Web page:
Monday, March 24, 2008

Newspaper Advertisements, May 1956

I do not have too much commentary for what I am offering today--a series of newspaper advertisements that ran in local papers in May 1956. Some of these are only text; some include an angry and/or demented Donald Duck. Somebody needs to ask Jack Lindquist what they were thinking with these things! Given all the other newspaper advertisements I've seen, I was surprised to not only find these tiny, tiny text blocks, but to see the logo and all directional information missing. Were they cash-strapped as they were opening the Skyway, Tom Sawyer Island, Rainbow Caverns and Storybook Land, and maybe couldn't afford larger/more graphic advertising? Has anybody seen anything like these before?


Anonymous said...

The ads you have are all called "fillers". Back in the dark ages when newspapers were typeset by hand with a Linotype Machine, gaps occasionally showed up between articles that needed to be filled with something.

If you've seen "The Ghost and Mr. Chicken" Dick Sargent (a newspaper editor) comes down and asks Don Knotts (the typesetter) for a "Two Inch Piece for the front page". Newspapers kept very short articles sorted by topic and length, to be inserted to fill the gap rather than spend ages re-typesetting the page to make the columns of text come out even.

Sometimes, in order to increase revenue, papers would sell these random spaces to advertisers at a very cheap rate ... but cheap for two reasons. First, you never knew when or how often your ads would run. Second, the ads couldn't be very large, nothing more than a snippet.

This was OK with advertisers because in ad theory, they were "secondary" ads. Primary ads like radio and television, told you explicitly about the product. Secondary ads, like billboards, benches, and matchbook covers, only REMINDED folks about the product. The assumption was you already knew it existed through the primary ads.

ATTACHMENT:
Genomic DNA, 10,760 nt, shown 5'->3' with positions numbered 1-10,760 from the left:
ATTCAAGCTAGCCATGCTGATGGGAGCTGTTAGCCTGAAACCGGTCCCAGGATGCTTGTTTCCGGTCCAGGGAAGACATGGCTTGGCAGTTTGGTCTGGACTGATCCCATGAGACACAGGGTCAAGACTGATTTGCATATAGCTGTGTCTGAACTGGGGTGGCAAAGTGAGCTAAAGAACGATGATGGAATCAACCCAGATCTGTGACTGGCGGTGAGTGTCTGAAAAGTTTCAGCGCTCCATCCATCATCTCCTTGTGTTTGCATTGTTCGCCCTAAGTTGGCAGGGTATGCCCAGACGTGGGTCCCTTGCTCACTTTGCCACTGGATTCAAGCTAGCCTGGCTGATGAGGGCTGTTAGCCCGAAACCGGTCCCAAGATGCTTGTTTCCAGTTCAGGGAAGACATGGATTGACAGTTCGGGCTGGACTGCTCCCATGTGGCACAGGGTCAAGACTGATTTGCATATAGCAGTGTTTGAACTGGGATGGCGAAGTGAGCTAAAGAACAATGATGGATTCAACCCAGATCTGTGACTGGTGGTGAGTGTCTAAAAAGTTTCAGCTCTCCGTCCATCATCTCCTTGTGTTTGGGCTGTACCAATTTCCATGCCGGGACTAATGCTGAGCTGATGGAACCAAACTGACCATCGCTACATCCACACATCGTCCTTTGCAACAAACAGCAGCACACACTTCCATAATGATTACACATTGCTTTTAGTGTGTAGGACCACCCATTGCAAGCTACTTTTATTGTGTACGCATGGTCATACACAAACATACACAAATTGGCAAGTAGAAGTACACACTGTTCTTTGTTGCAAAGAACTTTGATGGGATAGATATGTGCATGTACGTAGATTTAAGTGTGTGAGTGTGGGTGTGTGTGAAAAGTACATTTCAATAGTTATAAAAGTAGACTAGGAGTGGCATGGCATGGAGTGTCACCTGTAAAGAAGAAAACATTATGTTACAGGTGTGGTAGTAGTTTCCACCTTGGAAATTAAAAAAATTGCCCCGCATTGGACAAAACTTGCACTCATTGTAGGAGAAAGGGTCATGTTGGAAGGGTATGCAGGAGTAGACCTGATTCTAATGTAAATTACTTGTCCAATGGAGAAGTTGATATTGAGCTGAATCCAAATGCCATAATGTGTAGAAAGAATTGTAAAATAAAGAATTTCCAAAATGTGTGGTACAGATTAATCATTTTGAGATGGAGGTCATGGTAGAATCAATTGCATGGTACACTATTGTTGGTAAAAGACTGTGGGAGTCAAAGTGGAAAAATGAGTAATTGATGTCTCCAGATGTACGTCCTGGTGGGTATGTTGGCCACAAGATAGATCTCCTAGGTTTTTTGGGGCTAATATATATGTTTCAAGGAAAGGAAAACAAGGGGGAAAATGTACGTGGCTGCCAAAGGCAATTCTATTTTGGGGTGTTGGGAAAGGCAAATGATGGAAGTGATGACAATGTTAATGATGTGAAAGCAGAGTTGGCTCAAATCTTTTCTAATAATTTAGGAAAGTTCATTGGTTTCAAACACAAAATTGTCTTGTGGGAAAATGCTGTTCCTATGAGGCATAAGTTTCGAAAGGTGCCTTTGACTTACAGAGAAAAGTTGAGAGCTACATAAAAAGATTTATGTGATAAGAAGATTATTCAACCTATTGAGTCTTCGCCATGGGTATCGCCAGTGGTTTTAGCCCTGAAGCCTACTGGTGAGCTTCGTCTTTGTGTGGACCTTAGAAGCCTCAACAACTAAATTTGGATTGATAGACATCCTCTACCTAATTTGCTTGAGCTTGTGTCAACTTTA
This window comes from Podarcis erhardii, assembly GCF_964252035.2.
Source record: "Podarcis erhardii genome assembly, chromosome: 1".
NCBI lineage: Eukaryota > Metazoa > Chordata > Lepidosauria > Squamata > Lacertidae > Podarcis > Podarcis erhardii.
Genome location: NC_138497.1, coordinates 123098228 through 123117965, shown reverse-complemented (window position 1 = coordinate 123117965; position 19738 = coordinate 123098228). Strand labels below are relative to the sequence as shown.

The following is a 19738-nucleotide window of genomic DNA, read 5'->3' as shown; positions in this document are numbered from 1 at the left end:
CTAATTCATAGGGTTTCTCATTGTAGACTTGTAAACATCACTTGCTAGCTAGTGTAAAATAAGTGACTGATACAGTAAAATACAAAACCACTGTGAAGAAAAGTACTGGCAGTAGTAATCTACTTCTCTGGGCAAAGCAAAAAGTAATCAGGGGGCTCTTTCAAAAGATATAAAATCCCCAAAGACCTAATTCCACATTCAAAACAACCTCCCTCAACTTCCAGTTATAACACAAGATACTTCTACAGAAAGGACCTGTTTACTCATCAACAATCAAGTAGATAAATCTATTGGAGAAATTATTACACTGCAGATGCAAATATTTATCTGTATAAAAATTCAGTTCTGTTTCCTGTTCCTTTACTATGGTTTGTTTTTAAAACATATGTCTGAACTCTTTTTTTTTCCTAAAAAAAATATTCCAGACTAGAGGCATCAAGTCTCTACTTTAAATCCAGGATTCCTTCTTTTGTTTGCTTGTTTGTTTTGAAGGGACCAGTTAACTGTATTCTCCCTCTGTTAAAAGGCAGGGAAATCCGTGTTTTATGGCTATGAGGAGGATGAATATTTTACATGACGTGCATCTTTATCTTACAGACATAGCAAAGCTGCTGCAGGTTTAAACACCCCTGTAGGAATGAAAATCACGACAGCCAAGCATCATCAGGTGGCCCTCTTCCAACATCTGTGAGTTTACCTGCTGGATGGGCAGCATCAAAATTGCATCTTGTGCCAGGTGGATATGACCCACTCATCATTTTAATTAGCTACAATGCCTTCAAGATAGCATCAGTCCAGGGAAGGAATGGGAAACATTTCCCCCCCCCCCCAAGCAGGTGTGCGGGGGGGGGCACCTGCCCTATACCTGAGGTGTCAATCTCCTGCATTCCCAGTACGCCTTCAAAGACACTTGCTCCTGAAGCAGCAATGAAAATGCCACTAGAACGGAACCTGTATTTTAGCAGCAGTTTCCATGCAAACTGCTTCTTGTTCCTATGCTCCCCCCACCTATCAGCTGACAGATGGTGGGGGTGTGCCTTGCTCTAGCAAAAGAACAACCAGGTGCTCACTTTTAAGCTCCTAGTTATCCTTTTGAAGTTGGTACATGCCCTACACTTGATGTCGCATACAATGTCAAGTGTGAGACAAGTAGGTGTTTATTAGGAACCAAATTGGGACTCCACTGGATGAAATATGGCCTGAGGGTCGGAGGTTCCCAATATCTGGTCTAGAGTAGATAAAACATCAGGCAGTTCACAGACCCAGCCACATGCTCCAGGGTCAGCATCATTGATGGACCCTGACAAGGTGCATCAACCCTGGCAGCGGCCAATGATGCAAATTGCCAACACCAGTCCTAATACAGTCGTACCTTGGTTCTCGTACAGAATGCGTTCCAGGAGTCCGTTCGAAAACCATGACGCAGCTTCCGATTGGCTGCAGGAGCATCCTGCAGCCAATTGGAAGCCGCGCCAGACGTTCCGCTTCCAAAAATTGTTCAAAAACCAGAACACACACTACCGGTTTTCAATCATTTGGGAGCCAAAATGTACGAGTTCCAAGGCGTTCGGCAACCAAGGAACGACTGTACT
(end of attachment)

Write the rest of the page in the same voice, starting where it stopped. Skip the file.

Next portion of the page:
Looking at your collection, you have the fillers for the sports and financial pages, and filler ads are perfect for addressing the 50's Dad. He will probably know about Disneyland through primary ads or word of mouth from the wife/kids. He just needs to be reminded that they've asked to go a few times... and since 50's Dad makes all the money and is the only one in the family that drives the only car the family owns, he'd better think a trip to Disneyland is a good idea too. Hence the "do it for the ones you love" tone.

-Katella Gate

Jason Schultz said...

Katella Gate: Thanks for the exposition! That's valuable information. I took a look at surrounding ads and they are for things like tires, other automobile parts, vodka, binders, and a Manufacturers Register. The ones directed at women (like "Some Other Time, Dear!") are surrounded by weight loss and dresses.

I'm still surprised that such ads only ever (as far as I can tell) appeared in one month, and really during one week. Or maybe they went to using their logo in the ads and OCR can't pick it up...

Kevin Kidney said...

These are so cool!

Unknown said...

Great scans!

Thanks for sharing these with us.